1824 The Reverend John Hatchard was vicar here until his death in 1869.

1826 First restoration of church by John Foulston.

1842 To pay off debts on the Royal Hotel and Theatre, the Town Council sold the advowson. It finally came into the hands of the Church Patronal Society. 

1874 Present peal of 10 bells completed with the addition of 2 bells donated by the local Member of Parliament, Edward Bates. Second restoration of church by Sir George Gilbert Scott

1940 Just prior to the Church being bombed, Messrs John Hele and Company had rebuilt the organ.

1941 Between March 20 and 22, the church was burnt out in the Blitz. Only the walls and tower remained. The carillon of bells and two faces of the clock were damaged. The bells themselves were intact. The manual organ was destroyed. A board with the word Resurgam  meaning I will rise again – was fixed over the north porch. The ruins were laid out as gardens and services were held there in what became known as The Garden Church between 1942 -1949. 

1949 October 22, HRH Princess Elizabeth laid the foundation stone for the restoration of the church, which was re-roofed and restored by Mr Frederick Etchells.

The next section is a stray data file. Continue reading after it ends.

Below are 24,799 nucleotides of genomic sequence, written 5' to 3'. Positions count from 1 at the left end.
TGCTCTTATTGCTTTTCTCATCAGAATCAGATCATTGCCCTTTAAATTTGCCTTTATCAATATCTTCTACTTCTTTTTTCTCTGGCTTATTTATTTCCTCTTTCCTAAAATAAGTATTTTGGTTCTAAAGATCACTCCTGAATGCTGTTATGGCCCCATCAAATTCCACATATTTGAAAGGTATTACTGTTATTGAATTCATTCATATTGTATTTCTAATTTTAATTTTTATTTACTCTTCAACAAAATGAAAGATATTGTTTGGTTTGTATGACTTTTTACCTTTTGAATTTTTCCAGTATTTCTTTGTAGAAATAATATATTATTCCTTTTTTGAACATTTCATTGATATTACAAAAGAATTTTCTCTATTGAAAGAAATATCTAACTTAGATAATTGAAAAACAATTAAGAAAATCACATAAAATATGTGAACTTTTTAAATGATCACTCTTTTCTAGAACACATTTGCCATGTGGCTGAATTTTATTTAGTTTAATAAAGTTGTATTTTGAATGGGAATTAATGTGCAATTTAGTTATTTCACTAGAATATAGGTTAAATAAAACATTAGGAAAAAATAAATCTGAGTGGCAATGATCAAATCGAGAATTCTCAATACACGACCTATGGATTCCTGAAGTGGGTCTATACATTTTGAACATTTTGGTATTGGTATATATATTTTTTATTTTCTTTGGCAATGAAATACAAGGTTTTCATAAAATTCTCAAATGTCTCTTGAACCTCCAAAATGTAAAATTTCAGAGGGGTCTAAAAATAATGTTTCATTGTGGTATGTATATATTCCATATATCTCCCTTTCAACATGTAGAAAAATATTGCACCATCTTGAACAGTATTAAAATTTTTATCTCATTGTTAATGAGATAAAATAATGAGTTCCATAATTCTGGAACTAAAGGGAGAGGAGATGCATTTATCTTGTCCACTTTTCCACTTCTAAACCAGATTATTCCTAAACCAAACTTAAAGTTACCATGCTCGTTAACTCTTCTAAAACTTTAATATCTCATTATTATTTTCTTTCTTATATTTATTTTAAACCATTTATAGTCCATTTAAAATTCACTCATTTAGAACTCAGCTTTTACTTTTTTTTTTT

1957 November – St Andrews Day, the church was re-consecrated by the Lord Bishop of Exeter. The new organ is still the largest west of Bristol. It was designed by Dr Harry Moreton, who had been the organist here since 1885. He retired in 1958 at the age of 93. He was assisted in its design by Doctor William Lloyd Webber  father of Sir Andrew Lloyd Webber and Doctor O H Peasgood.

2009 Church declared a Minster as part of 1100th anniversary of the Diocese of Exeter on November 29, by the Bishop of Exeter, the Right Reverend Michael Langrish.

St Andrews Church is built of stone in the Perpendicular style. The tower contains a peal of ten bells and a clock which used to chime  a public house which once stood nearby was called The Chimes. Under the chancel is a crypt said to communicate with Prysten House  now a restaurant. There are stained glass windows by John Piper including one in memory of the Astors. A walk around the inside of the church will reveal many tablets and memorials to famous people associated with Plymouth through the centuries. When was the last time you had a look around.